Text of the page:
The Parable of the Imprudent Rich Man

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A certain man once appealed to Jesus Christ with a request to order his brother to divide an inheritance with him. Christ declined this request, for He came not in order to hear lawsuits within the competence of a civil judge, but for higher purposes - for the moral re-education of men and to open unto them the way into the Kingdom of Heaven.

The request to divide property served as a new occasion for Christ to warn his audience against the disease of acquisitiveness, that is, the passion for acquiring riches for the enjoyment of earthly goods. In so doing, Christ pointed out the vanity of passion for possessions, for a man's long life does not depend on an abundance of things belonging to him. As a vivid illustration of this truth, and, as it were, in response to the man who had appealed to Him with a request concerning the division of earthly wealth, and, likewise, as an explanation of that inner danger to which wealth leads, the Saviour brought forth the parable of the imprudent rich man:

The Evangelist Luke has preserved this parable for us:

The ground of a certain rich man brought forth plentifully: and he thought within himself, saying, What shall I do, because I have no room where to bestow my fruits? And he said, This will I do: I will pull down my barns, and build greater; and there will I bestow all my fruits and my goods. And I will say to me soul, Soul, thou hast much goods laid up for many years; take thine ease, eat, drink, and be merry. But God said unto him, Thou fool, this night thy soul shall be required of thee: then whose shall those things be, which thou hast provided? So is he that layeth up treasure for himself, and is not rich toward God (Luke 12:16-21).

God said to the imprudent rich man: Thou fool, this night thy soul shall be required of thee: then whose shall those things be, which thou hast provided?

This question has not given, nor does it give rest to many of the rich. Even the most rich Solomon, in pondering over this question, said: For all is vanity and vexation of spirit. Yea, I hated all my labour which I had taken under the sun: because I should leave it unto the man that shall be after me. And who knoweth whether he shall be a wise man or a fool? yet shall he have rule over all my labour wherein I have shewed myself wise under the sun. This is also vanity (Ecclesiastes 2:17-19).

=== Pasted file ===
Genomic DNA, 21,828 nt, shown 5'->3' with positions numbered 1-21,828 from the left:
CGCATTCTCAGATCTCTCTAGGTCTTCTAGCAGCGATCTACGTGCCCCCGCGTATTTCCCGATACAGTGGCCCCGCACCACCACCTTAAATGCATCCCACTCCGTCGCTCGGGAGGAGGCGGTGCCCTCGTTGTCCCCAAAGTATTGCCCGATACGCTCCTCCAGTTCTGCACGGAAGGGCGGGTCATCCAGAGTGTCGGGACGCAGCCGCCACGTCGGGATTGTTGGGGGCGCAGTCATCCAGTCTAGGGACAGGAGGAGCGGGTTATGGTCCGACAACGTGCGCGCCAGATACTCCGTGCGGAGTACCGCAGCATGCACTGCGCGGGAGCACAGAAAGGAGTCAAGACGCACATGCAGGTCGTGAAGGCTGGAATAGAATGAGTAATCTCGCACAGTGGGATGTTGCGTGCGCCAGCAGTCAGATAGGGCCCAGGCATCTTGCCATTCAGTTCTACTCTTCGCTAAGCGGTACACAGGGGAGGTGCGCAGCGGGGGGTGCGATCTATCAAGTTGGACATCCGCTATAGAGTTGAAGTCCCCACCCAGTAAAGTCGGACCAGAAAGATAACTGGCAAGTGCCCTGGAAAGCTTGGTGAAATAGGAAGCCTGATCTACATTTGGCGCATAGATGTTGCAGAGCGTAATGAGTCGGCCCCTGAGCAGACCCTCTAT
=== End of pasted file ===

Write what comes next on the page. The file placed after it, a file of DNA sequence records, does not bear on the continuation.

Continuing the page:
Even the pagan philosopher, the Roman Seneca, in a letter about the sudden death of a rich acquaintance, wrote: "How foolish it is to make plans in life! We cannot be in charge of ourselves even for the morrow! O the madness of those who amuse themselves with hopes for the distant future! I shall buy, I shall build, I shall lend, I shall take back, I shall hold a post, and then I shall enjoy contentment in the years of old age and weariness!"

It only remains to repeat once more Christ's concluding words from the parable of the imprudent rich man: So is he that layeth up treasure for himself, and is not rich toward God.

All the rich man's interests, as is evident from the parable, were reduced to earthly well-being, and his thoughts and soul were far from God and from striving toward intransient spiritual values. It is characteristic that everything which he possessed he called his own, forgetting or not knowing that all that is "ours", in actual fact belongs to God and is given to us wanderers on the earth for temporary use. The earth is the Lord's, and the fullness thereof, the world, and all that dwell therein (Psalm 23:1; see also Psalm 49:12) - exclaims the Psalmist. Our life itself is in God's hands and all its days are counted by God before our birth (Psalm 138:15). Just when the rich man's passion for cupidity was satisfied and he was so confident about his future prosperity, the Lord cut short his life. Surely, writes King David, and after him the other prophets of the Old and New Testaments and the Apostle Paul, man walketh about like a phantom, nay, in vain doth he disquiet himself. He layeth up treasure, and knoweth not for whom he shall gather it (Psalm 38:8-9; see also Psalm 48:11, Proverbs 11:4, Ezekiel 7:19, I Timothy 6:7, 9-11, 17-19).